How cricket has suffered in the aftermath of the tragic happenings of 9/11

Cricket’s 9/11… The Sri Lankan cricket team were attacked by terrorists in Lahore on March 2009 as it travelled in a coach through the heart of Lahore. Five Pakistani policemen were dead and several team members injured as a result. Pakistan was immediately stripped of its staging rights for the 2011 World Cup. In the picture above, the Sri Lankan team board a rescue helicopter at the Gadaffi Stadium  © Getty Images

When the two planes plunged into New York’s iconic twin towers, ripples were felt in far corners of the cricket world. Arunabha Sengupta traces how cricket – especially in Pakistan – has been affected by 9/11.

September 11, 2001

It was a quiet day in the cricket world when American Airlines Flight 11 and United Airlines Flight 175 flew into the North and South Towers of the World Trade Centre.

The ripples of destruction were felt in jolts and crashes around the world, in the physical, mental and financial dimensions. The aftermath is well known — perhaps in multiple versions.

In the sporting world, Major League Baseball, National Football League, World Golf Championships and almost all other major American endeavours were disrupted or cancelled.

Halfway across the world, cricket bore the aftershocks, as Pakistan was sent orbiting into semi-wilderness. On the frontline of the US-led war on the Taliban and Al-Qaeeda, two home series, against Australia and the West Indies, were relocated.

In 2002, Pakistan played West Indies in Sharjah. In the next season Australia played three Tests against them – one in Colombo and two again in Sharjah.

The country has struggled with hosting matches due to security issues ever since, sides perennially more concerned about safety than cricket when visiting the land.

As the last straw, in 2009, the Sri Lankan team were attacked in Lahore, in an incident which left eight people dead. Pakistan was immediately stripped of its staging rights for the 2011 World Cup. In some quarters this act of terrorism is known as “cricket’s 9/11”, although it took place on March 3.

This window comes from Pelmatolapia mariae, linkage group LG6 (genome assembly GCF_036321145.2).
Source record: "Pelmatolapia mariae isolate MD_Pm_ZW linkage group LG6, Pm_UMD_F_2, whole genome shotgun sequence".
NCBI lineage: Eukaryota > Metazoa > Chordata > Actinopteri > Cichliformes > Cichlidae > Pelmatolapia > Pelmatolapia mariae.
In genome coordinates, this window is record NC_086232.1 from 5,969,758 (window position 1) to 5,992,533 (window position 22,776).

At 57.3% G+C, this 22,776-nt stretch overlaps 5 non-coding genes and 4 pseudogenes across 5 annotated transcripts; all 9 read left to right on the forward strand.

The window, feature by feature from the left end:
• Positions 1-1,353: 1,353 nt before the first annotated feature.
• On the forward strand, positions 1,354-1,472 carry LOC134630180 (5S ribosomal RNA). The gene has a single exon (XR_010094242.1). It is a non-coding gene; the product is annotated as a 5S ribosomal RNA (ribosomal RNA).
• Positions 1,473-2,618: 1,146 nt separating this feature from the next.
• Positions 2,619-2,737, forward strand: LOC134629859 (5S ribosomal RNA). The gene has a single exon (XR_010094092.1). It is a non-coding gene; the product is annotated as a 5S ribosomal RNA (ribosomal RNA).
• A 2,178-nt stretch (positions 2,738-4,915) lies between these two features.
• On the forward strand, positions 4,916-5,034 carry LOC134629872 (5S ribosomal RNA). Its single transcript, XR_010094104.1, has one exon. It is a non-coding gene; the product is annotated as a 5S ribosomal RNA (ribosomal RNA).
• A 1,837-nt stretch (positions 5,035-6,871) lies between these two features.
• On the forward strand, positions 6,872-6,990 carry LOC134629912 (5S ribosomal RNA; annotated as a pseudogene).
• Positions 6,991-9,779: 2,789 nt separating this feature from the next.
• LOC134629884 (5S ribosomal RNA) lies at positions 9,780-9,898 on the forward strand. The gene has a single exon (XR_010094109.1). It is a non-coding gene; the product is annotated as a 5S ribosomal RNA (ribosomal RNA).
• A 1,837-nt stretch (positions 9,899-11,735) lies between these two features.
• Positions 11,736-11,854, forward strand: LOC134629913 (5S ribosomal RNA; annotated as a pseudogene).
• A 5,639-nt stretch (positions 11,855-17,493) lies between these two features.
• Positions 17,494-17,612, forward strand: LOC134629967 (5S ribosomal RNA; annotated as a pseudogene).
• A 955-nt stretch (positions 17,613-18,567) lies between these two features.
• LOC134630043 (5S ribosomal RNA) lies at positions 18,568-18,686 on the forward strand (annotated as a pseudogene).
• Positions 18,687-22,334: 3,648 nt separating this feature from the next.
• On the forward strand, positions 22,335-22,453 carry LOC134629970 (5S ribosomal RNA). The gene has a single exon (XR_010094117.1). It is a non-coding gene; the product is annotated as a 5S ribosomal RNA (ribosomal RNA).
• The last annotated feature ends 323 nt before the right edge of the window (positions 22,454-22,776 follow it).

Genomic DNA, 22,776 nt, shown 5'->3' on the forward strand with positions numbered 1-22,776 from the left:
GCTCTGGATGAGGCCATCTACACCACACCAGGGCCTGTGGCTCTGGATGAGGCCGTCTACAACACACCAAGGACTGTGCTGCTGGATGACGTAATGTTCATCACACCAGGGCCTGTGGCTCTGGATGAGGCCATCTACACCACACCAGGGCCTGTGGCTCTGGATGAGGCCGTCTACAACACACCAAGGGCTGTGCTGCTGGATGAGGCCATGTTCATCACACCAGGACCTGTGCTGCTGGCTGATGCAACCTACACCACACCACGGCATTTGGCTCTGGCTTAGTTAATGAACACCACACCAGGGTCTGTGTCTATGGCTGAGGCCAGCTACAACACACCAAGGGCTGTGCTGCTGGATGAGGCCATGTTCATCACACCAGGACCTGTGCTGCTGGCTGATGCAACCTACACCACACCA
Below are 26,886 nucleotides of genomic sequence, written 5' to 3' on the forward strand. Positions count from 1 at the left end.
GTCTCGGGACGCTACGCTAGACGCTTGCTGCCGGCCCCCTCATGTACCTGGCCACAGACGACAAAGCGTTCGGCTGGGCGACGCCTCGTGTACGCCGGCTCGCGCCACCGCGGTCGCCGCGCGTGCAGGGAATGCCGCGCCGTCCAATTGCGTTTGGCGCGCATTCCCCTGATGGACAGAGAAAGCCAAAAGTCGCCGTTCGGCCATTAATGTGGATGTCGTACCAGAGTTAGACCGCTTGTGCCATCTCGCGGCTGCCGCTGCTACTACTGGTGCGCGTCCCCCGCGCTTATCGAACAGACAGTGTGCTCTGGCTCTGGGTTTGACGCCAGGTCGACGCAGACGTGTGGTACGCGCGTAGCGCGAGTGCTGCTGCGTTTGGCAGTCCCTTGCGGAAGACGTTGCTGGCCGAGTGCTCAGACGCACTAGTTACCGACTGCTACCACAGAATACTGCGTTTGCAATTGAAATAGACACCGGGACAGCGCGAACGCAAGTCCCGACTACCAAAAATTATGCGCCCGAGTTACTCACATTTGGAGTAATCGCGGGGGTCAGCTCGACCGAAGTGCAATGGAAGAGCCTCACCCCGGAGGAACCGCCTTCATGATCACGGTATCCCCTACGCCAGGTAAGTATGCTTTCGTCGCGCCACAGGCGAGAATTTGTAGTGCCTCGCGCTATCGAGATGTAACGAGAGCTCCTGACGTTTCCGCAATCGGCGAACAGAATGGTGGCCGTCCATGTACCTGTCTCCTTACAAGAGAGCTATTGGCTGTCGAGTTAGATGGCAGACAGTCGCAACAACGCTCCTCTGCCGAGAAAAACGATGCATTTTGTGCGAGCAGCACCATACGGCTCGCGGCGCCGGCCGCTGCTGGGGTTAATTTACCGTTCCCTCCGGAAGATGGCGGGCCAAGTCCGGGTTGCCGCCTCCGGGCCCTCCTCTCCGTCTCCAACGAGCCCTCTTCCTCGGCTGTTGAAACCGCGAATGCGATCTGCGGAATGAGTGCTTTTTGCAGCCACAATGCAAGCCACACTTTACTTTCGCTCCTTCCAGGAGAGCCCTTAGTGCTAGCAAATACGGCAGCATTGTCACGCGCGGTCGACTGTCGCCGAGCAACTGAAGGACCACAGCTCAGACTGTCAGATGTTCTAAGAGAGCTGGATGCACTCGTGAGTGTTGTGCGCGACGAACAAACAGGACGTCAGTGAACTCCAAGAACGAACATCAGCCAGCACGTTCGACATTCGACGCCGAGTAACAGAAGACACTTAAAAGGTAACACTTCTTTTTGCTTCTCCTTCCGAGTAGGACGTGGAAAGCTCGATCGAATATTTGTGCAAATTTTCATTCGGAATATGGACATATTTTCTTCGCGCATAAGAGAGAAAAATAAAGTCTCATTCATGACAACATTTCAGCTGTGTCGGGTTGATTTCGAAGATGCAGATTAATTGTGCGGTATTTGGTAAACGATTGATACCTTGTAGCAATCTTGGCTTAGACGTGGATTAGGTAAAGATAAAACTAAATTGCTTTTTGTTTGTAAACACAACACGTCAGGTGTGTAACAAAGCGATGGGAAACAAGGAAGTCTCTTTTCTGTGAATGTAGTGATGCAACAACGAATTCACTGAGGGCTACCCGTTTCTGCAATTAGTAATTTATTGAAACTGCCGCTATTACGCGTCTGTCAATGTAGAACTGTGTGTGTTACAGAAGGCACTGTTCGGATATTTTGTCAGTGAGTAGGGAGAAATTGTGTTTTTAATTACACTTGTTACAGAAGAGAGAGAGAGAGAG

Since then, the Pakistan national team have had a ridiculous nomadic itinerary, hosting ‘home’ matches in England, New Zealand and the United Arab Emirates.

Sad indeed for a country where the hearts pulsate with every event of the cricket world, a nation that has produced some of the best cricketers the world has seen.

The only country that has toured Pakistan since 2009 has been, surprisingly, Afghanistan. The rise of this war ravaged nation as a cricketing power has impressed many, including US Secretary of State Hilary Clinton. According to her, “If we are searching for a model of how to meet tough international challenges with skill, dedication and teamwork, we need only look to the Afghan national cricket team”

Afghanistan narrowly missed qualification for the 2011 World Cup.

Very few people in the country understand the game, but they pray devoutly when the team takes field.  Even new-born babies are named after cricketers.

However, 9/11 came back to haunt the two cricketing nations in May, 2011. With the Afghan cricket team touring Pakistan, the authorities had to cancel a match scheduled to be played at Abbottabad, the town where the US forces shot dead Osama bin Laden on the second of that month.

In the United States, cricket remains largely unknown – a mysterious game in which nothing seems to take place. However, it did play a small but significant part in the rebuilding the spirit and relationships of New York City.  A small league was formed and in it the disaffected Asian youth played with the policemen of NYPD.

“It gives us Muslim kids a change to feel welcome with the police officers and not feel like they are going to come and try do something to us because they think we have a bomb or something, you know what I mean,” revealed one young cricketer.

Some of the spirit of cricket in New York post 9/11 is captured in Joseph O’Neill’s PEN/Faulkner award winning novel Netherland. It concerns the life of a Dutchman living in New York in the wake of the September 11 attacks, who stumbles on to the curious cricket playing subculture of the city.

(Arunabha Sengupta is a cricket historian and Chief Cricket Writer at CricketCountry. He writes about the history and the romance of the game, punctuated often by opinions about modern day cricket, while his post-graduate degree in statistics peeps through in occasional analytical pieces. The author of three novels, he can be followed on Twitter at http://twitter.com/senantix)